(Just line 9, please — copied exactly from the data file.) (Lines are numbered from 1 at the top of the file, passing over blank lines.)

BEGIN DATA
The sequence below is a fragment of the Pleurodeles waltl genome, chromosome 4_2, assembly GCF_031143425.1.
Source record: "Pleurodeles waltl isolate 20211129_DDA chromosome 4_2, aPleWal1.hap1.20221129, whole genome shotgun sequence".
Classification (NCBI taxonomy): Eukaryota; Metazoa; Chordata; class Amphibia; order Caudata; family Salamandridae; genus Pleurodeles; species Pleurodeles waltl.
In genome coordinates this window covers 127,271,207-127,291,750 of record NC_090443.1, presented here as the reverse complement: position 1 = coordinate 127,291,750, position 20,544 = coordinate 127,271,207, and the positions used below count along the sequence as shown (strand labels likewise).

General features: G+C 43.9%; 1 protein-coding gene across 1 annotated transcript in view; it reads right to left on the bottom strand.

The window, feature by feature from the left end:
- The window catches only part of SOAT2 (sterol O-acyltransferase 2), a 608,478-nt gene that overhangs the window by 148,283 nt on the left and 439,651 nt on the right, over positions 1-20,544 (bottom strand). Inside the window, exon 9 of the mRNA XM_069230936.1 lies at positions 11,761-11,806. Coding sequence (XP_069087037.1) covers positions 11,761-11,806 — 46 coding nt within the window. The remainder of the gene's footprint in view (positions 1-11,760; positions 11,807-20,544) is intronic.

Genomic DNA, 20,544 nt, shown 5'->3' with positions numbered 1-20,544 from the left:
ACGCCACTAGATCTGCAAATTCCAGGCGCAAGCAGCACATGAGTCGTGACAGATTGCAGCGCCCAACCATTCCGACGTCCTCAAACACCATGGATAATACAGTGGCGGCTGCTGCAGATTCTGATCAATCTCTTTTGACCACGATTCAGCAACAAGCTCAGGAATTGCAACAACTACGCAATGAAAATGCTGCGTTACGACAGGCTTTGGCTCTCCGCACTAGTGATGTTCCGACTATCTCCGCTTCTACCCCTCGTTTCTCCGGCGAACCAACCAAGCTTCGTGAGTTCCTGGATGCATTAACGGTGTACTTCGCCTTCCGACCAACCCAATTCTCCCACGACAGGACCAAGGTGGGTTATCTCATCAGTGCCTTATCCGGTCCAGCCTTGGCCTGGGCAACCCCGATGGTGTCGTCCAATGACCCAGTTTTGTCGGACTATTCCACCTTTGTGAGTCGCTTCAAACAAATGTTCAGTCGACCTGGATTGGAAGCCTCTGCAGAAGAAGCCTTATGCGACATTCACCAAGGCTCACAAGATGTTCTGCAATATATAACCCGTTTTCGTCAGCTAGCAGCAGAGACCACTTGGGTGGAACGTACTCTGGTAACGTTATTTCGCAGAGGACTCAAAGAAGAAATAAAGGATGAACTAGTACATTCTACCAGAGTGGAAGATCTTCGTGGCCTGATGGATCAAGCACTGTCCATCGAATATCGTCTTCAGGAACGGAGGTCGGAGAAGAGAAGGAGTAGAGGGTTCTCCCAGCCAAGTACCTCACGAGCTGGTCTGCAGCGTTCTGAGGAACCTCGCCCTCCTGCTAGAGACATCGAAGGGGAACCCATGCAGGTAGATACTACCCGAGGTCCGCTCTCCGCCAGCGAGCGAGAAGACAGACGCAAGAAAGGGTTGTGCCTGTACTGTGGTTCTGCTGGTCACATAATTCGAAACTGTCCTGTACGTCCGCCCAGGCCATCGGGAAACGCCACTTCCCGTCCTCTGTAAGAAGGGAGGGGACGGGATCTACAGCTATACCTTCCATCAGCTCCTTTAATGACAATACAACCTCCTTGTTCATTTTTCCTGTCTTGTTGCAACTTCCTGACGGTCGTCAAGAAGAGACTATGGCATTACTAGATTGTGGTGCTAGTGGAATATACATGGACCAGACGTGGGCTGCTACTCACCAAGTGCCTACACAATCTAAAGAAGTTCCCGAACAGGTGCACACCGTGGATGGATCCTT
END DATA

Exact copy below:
ACGCCACTAGATCTGCAAATTCCAGGCGCAAGCAGCACATGAGTCGTGACAGATTGCAGCGCCCAACCATTCCGACGTCCTCAAACACCATGGATAATACAGTGGCGGCTGCTGCAGATTCTGATCAATCTCTTTTGACCACGATTCAGCAACAAGCTCAGGAATTGCAACAACTACGCAATGAAAATGCTGCGTTACGACAGGCTTTGGCTCTCCGCACTAGTGATGTTCCGACTATCTCCGCTTCTACCCCTCGTTTCTCCGGCGAACCAACCAAGCTTCGTGAGTTCCTGGATGCATTAACGGTGTACTTCGCCTTCCGACCAACCCAATTCTCCCACGACAGGACCAAGGTGGGTTATCTCATCAGTGCCTTATCCGGTCCAGCCTTGGCCTGGGCAACCCCGATGGTGTCGTCCAATGACCCAGTTTTGTCGGACTATTCCACCTTTGTGAGTCGCTTCAAACAAATGTTCAGTCGACCTGGATTGGAAGCCTCTGCAGAAGAAGCCTTATGCGACATTCACCAAGGCTCACAAGATGTTCTGCAATATATAACCCGTTTTCGTCAGCTAGCAGCAGAGACCACTTGGGTGGAACGTACTCTGGTAACGTTATTTCGCAGAGGACTCAAAGAAGAAATAAAGGATGAACTAGTACATTCTACCAGAGTGGAAGATCTTCGTGGCCTGATGGATCAAGCACTGTCCATCGAATATCGTCTTCAGGAACGGAGGTCGGAGAAGAGAAGGAGTAGAGGGTTCTCCCAGCCAAGTACCTCACGAGCTGGTCTGCAGCGTTCTGAGGAACCTCGCCCTCCTGCTAGAGACATCGAAGGGGAACCCATGCAGGTAGATACTACCCGAGGTCCGCTCTCCGCCAGCGAGCGAGAAGACAGACGCAAGAAAGGGTTGTGCCTGTACTGTGGTTCTGCTGGTCACATAATTCGAAACTGTCCTGTACGTCCGCCCAGGCCATCGGGAAACGCCACTTCCCGTCCTCTGTAAGAAGGGAGGGGACGGGATCTACAGCTATACCTTCCATCAGCTCCTTTAATGACAATACAACCTCCTTGTTCATTTTTCCTGTCTTGTTGCAACTTCCTGACGGTCGTCAAGAAGAGACTATGGCATTACTAGATTGTGGTGCTAGTGGAATATACATGGACCAGACGTGGGCTGCTACTCACCAAGTGCCTACACAATCTAAAGAAGTTCCCGAACAGGTGCACACCGTGGATGGATCCTT